Recently, I had the privilege of meeting one of my former sixth graders for a smoothie in the Brookside neighborhood. I taught her 12 years ago at Madison Middle School when I was 24 and she was 11.
Seeing Rayla Thomas again felt like something out of a science fiction movie, where I knew the sweet-faced kid but couldn’t comprehend the adult standing in front of me.
Yet, there we were, and here we are.
Like me, Rayla was a kid who both liked school and excelled in school. Unlike me, she was an incredibly extroverted and talkative sixth grader.
Rayla was that kid whose teachers moved her around the classroom because she made friends with everyone, yet she still managed to do well on every test. By contrast, I was the kid who was too introverted to talk much. But, like Rayla, I also did well in school.
Students like Rayla confounded me when I was a kid, and confound me to this day. How do you ace your tests and talk through the entire class? I’m not sure.
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Yet despite our personality differences, and to my sheer delight, Rayla is currently a science educator, just as I was at her age. As it turns out, we both love teaching kids about science.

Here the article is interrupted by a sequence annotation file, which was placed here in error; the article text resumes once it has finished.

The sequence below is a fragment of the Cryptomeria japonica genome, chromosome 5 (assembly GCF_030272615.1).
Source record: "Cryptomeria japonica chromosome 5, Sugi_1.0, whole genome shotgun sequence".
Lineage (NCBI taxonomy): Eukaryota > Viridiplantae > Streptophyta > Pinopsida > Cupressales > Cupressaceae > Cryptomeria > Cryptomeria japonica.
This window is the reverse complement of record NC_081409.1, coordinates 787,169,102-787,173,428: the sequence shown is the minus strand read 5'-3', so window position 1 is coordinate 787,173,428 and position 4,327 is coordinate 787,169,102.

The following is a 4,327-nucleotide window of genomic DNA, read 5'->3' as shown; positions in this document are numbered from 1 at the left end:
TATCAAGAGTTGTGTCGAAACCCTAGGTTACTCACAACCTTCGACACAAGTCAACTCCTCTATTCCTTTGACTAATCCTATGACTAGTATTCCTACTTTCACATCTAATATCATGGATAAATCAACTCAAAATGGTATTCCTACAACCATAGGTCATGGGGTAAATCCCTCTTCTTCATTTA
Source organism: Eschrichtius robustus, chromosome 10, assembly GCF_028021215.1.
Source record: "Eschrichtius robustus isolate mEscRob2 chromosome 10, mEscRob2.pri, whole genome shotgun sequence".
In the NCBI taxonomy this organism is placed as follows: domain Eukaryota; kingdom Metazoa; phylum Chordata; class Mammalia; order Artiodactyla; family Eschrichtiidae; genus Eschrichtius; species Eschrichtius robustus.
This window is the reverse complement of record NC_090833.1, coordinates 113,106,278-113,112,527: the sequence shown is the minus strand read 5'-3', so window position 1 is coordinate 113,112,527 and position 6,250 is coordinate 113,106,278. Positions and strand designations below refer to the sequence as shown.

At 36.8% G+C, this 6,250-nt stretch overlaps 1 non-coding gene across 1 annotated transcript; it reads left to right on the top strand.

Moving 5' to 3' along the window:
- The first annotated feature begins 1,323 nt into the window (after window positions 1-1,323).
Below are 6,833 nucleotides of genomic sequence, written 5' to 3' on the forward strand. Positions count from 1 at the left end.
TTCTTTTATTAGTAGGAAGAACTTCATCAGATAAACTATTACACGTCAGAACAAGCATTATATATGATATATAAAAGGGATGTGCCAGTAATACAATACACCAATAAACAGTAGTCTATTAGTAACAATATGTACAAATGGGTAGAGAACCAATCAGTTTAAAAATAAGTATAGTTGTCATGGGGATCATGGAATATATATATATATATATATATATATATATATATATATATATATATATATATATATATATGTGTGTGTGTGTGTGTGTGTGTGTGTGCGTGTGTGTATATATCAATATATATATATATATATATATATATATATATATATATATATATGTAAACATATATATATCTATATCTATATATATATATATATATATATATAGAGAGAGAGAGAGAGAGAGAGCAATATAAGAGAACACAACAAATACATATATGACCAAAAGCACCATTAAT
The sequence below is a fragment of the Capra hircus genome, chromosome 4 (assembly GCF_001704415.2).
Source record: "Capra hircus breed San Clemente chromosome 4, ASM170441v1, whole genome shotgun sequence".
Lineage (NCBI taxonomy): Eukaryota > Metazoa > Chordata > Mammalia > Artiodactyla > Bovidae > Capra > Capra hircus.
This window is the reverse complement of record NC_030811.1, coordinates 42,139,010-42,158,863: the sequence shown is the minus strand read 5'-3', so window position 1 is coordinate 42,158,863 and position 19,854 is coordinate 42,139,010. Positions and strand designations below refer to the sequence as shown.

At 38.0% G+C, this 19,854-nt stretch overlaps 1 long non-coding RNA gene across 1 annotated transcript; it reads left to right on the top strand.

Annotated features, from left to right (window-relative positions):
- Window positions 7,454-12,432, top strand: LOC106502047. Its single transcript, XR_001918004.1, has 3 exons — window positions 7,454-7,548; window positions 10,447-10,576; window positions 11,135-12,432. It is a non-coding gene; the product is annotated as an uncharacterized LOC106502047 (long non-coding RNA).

Our story might end here if I didn’t have to tell you that Rayla and I were born into different life circumstances.
I am white, and Rayla is Black. I grew up in a small town in upstate New York, whereas Rayla grew up in Tulsa. So while we both found our way to teaching bright-eyed sixth graders about electricity, our paths to getting there have been quite different.
It would be easy to stop here and write more about these differences — about racism, classism, segregation, educational inequality and on and on.
While these differences are present and important, what struck me most profoundly about my conversation with Rayla was when she told me about the opportunities she’s had to forge her path in life.
Opportunities is a word I often use to tell my own story.
As an Oklahoma educator who has taught in low-income schools in Tulsa and currently works with rural Oklahoma teachers, I have spent time both lamenting and advocating for better schools and better school systems.
I believe that advocacy for more funding, more robust school counseling, higher teacher pay and safer schools is vital. I attended …….